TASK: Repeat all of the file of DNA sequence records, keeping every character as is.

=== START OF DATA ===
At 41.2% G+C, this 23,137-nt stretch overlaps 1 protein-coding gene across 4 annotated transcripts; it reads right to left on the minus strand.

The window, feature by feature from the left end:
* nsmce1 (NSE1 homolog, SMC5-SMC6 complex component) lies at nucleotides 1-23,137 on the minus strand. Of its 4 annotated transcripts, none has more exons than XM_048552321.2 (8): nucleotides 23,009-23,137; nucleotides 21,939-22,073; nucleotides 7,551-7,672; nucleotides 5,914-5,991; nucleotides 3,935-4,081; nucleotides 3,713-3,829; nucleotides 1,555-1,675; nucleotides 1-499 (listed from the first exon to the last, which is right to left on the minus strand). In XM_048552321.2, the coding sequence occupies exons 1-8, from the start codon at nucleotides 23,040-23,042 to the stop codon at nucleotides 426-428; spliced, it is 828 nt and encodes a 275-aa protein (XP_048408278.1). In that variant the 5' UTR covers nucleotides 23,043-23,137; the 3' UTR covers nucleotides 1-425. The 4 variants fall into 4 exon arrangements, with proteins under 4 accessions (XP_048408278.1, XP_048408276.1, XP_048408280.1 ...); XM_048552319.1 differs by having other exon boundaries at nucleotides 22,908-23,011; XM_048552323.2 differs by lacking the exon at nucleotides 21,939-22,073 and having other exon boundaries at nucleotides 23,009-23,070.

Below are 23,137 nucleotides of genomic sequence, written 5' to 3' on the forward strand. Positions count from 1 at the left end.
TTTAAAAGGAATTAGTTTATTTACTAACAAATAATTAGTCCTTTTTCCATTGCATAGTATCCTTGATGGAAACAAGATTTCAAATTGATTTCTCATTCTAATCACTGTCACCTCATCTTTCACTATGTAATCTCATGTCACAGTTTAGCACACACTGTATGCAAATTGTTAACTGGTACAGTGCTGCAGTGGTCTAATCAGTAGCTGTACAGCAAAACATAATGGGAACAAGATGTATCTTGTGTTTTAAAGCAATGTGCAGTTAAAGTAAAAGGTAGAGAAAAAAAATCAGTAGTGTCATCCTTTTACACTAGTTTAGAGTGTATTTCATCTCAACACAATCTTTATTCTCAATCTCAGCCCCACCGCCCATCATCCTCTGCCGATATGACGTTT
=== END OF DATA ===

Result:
At 41.2% G+C, this 23,137-nt stretch overlaps 1 protein-coding gene across 4 annotated transcripts; it reads right to left on the minus strand.

The window, feature by feature from the left end:
* nsmce1 (NSE1 homolog, SMC5-SMC6 complex component) lies at nucleotides 1-23,137 on the minus strand. Of its 4 annotated transcripts, none has more exons than XM_048552321.2 (8): nucleotides 23,009-23,137; nucleotides 21,939-22,073; nucleotides 7,551-7,672; nucleotides 5,914-5,991; nucleotides 3,935-4,081; nucleotides 3,713-3,829; nucleotides 1,555-1,675; nucleotides 1-499 (listed from the first exon to the last, which is right to left on the minus strand). In XM_048552321.2, the coding sequence occupies exons 1-8, from the start codon at nucleotides 23,040-23,042 to the stop codon at nucleotides 426-428; spliced, it is 828 nt and encodes a 275-aa protein (XP_048408278.1). In that variant the 5' UTR covers nucleotides 23,043-23,137; the 3' UTR covers nucleotides 1-425. The 4 variants fall into 4 exon arrangements, with proteins under 4 accessions (XP_048408278.1, XP_048408276.1, XP_048408280.1 ...); XM_048552319.1 differs by having other exon boundaries at nucleotides 22,908-23,011; XM_048552323.2 differs by lacking the exon at nucleotides 21,939-22,073 and having other exon boundaries at nucleotides 23,009-23,070.

Below are 23,137 nucleotides of genomic sequence, written 5' to 3' on the forward strand. Positions count from 1 at the left end.
TTTAAAAGGAATTAGTTTATTTACTAACAAATAATTAGTCCTTTTTCCATTGCATAGTATCCTTGATGGAAACAAGATTTCAAATTGATTTCTCATTCTAATCACTGTCACCTCATCTTTCACTATGTAATCTCATGTCACAGTTTAGCACACACTGTATGCAAATTGTTAACTGGTACAGTGCTGCAGTGGTCTAATCAGTAGCTGTACAGCAAAACATAATGGGAACAAGATGTATCTTGTGTTTTAAAGCAATGTGCAGTTAAAGTAAAAGGTAGAGAAAAAAAATCAGTAGTGTCATCCTTTTACACTAGTTTAGAGTGTATTTCATCTCAACACAATCTTTATTCTCAATCTCAGCCCCACCGCCCATCATCCTCTGCCGATATGACGTTT